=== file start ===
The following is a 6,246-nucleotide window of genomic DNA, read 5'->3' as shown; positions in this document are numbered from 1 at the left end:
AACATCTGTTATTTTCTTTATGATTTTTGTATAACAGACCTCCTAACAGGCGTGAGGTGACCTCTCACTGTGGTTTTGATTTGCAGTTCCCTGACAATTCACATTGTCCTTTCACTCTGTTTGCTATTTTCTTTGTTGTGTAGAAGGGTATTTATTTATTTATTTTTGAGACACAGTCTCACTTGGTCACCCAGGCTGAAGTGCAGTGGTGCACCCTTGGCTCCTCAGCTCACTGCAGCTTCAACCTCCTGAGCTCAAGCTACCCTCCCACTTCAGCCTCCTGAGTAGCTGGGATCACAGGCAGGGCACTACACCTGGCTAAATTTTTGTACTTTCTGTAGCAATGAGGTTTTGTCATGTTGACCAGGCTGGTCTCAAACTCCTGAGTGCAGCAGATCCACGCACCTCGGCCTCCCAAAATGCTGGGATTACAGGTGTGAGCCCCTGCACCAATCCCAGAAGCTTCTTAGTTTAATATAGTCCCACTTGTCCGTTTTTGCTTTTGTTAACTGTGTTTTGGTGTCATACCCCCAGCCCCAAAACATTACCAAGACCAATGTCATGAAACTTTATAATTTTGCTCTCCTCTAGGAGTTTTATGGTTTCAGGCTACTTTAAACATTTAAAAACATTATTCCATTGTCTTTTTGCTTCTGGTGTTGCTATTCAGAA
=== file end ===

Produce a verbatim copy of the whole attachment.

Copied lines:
The following is a 6,246-nucleotide window of genomic DNA, read 5'->3' as shown; positions in this document are numbered from 1 at the left end:
AACATCTGTTATTTTCTTTATGATTTTTGTATAACAGACCTCCTAACAGGCGTGAGGTGACCTCTCACTGTGGTTTTGATTTGCAGTTCCCTGACAATTCACATTGTCCTTTCACTCTGTTTGCTATTTTCTTTGTTGTGTAGAAGGGTATTTATTTATTTATTTTTGAGACACAGTCTCACTTGGTCACCCAGGCTGAAGTGCAGTGGTGCACCCTTGGCTCCTCAGCTCACTGCAGCTTCAACCTCCTGAGCTCAAGCTACCCTCCCACTTCAGCCTCCTGAGTAGCTGGGATCACAGGCAGGGCACTACACCTGGCTAAATTTTTGTACTTTCTGTAGCAATGAGGTTTTGTCATGTTGACCAGGCTGGTCTCAAACTCCTGAGTGCAGCAGATCCACGCACCTCGGCCTCCCAAAATGCTGGGATTACAGGTGTGAGCCCCTGCACCAATCCCAGAAGCTTCTTAGTTTAATATAGTCCCACTTGTCCGTTTTTGCTTTTGTTAACTGTGTTTTGGTGTCATACCCCCAGCCCCAAAACATTACCAAGACCAATGTCATGAAACTTTATAATTTTGCTCTCCTCTAGGAGTTTTATGGTTTCAGGCTACTTTAAACATTTAAAAACATTATTCCATTGTCTTTTTGCTTCTGGTGTTGCTATTCAGAA